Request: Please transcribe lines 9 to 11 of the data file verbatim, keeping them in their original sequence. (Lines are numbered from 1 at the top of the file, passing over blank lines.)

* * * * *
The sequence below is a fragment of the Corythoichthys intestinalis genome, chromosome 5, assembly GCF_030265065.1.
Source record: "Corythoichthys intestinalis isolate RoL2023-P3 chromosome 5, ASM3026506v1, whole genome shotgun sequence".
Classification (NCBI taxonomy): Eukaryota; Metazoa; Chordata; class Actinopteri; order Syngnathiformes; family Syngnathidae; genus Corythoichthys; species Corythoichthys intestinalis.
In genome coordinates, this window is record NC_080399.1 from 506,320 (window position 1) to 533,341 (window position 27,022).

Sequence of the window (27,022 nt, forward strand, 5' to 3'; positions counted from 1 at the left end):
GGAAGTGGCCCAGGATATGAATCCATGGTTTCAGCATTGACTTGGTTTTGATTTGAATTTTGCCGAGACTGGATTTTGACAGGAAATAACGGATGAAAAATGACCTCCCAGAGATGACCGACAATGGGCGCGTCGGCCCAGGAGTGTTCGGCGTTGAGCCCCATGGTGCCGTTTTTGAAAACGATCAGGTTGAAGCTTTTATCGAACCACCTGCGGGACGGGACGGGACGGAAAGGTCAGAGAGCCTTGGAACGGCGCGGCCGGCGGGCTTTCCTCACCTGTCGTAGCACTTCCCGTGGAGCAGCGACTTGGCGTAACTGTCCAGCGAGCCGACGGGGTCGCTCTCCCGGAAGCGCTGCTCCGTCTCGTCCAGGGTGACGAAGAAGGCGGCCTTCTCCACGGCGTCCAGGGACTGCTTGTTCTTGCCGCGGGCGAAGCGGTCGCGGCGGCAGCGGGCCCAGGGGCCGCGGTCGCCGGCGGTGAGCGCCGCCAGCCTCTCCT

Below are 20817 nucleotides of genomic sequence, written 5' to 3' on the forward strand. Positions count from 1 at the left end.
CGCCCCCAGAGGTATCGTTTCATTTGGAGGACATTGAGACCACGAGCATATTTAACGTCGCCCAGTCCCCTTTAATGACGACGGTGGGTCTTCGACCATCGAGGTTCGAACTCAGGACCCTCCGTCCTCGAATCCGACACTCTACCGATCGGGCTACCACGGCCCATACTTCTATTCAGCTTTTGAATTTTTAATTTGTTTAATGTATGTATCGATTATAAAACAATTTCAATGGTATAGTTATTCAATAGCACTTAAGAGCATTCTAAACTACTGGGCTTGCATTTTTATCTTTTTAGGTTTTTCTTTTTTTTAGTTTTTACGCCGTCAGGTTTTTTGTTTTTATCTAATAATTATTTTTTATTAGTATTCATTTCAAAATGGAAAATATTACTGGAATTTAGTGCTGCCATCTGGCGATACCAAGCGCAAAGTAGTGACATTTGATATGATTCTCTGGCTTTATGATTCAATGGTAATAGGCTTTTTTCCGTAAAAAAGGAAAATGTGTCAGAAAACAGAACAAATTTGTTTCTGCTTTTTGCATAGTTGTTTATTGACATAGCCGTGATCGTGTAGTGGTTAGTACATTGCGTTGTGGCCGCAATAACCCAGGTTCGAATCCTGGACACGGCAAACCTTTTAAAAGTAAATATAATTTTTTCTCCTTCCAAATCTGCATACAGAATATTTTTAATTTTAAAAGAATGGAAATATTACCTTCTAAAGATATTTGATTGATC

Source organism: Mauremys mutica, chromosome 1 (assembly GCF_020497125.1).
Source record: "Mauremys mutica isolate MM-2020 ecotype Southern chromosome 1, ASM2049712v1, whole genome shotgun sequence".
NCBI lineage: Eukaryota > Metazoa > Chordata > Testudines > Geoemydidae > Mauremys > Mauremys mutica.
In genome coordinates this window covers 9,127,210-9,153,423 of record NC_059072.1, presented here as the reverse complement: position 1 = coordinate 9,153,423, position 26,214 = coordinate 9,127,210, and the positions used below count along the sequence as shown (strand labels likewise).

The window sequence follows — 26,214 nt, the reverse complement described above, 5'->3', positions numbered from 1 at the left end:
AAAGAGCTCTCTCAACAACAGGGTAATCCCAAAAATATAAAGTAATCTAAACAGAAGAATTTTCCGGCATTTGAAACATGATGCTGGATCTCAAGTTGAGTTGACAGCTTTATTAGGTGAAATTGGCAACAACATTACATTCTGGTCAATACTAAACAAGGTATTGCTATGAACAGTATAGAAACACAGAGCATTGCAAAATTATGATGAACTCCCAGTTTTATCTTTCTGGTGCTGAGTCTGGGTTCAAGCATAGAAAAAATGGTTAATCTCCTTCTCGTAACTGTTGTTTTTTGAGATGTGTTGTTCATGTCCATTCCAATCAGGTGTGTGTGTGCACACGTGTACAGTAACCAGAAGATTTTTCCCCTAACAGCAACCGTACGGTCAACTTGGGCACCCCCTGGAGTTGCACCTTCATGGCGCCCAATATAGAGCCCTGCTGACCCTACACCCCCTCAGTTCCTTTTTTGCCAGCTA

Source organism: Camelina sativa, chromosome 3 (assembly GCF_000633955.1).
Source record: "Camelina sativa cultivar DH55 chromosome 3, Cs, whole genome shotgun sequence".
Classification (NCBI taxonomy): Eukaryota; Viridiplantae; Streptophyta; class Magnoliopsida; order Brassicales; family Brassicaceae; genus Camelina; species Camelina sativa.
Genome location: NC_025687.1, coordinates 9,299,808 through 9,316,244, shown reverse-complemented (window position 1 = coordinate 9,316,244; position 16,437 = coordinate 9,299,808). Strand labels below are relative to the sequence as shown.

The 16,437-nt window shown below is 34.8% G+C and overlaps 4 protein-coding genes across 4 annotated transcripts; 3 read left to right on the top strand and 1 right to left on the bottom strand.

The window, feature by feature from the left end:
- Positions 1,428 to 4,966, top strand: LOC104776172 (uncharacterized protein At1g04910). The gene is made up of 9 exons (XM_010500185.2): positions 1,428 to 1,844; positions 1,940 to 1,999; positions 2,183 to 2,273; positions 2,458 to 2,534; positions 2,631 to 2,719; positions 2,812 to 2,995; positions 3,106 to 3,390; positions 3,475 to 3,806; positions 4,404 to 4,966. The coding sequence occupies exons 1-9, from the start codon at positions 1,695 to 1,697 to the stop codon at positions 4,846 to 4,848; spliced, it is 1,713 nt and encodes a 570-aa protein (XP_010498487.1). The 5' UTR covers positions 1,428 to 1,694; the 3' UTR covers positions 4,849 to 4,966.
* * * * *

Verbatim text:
Source organism: Mauremys mutica, chromosome 1 (assembly GCF_020497125.1).
Source record: "Mauremys mutica isolate MM-2020 ecotype Southern chromosome 1, ASM2049712v1, whole genome shotgun sequence".
NCBI lineage: Eukaryota > Metazoa > Chordata > Testudines > Geoemydidae > Mauremys > Mauremys mutica.